Re: buildd/porter/maintainer roles again
* Russ Allbery <firstname.lastname@example.org> [100714 19:00]:
> "Bernhard R. Link" <email@example.com> writes:
> > * Charles Plessy <firstname.lastname@example.org> [100714 02:15]:
> >> In situations where nobody volunteers to do the work of porting leaf
> >> packages for scientific computation on embedded arches where nobody
> >> will use them,
> > I'd rather think that is an indicator that a package is not suiteable
> > for Debian because of poor quality.
> I tend to agree in general, but it's worth noting that if there are any
> legitimate cases here (things with low-level, fine-tuned assembly code or
> the like for specific architectures), Charles is packaging the types of
> things (high-performance scientific computing applications) that are most
> likely to have such issues.
I'm regulary looking into mathematical software and I know too well that
software written by scientists and especially mathematics tends to be the
worst software thinkable. (I guess there are two reason why one creates
good software: not being able to cope with needlessly complex stuff and
love for clear sotftware. Scientists are usually able to cope with every
complexity and love their specific field of science instead).
> One of the challenges that is particularly bad with scientific code is
> that a lot of the authors are not coming from a programming background and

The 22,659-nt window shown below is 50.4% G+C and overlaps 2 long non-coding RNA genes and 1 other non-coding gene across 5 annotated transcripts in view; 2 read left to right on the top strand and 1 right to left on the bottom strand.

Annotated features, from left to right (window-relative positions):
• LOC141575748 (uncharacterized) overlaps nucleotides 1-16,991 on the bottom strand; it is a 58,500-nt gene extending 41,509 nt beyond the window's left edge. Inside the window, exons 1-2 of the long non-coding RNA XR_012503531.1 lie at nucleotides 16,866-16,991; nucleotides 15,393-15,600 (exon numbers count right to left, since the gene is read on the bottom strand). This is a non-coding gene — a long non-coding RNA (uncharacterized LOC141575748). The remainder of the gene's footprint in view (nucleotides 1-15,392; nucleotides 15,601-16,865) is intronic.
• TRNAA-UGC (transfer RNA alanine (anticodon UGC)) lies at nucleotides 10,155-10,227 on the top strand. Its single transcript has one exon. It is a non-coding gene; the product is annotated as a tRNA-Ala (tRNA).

> are not familiar with the commonly used methods for handling things like
> this that are prevelant in the open source world. The code usually has
> some cobbled-together build system that was written by some grad student
> five years ago out of chewing gum and duct tape, which no one involved in
> the project is willing to touch or understands.
> In one sense, then, you're right: it's often badly written code, or at
> least badly *packaged* code (the core scientific stuff is sometimes quite
> pretty). On the other hand, that's just the state of maturity of that
> field at this point, with some stand-out exceptions. If we want to try to
> make Debian a strong platform for scientific computing, we unfortunately
> have to figure out how we're going to deal with that type of upstream for
> many of the packages.
My argument is that all our obscure architectures are helping here.
Things only working by pure coincidence do not usually tend to break
some point in the future anyway. It's an investment now that will
cause many problems not show up on the more common architectures in the
Bernhard R. Link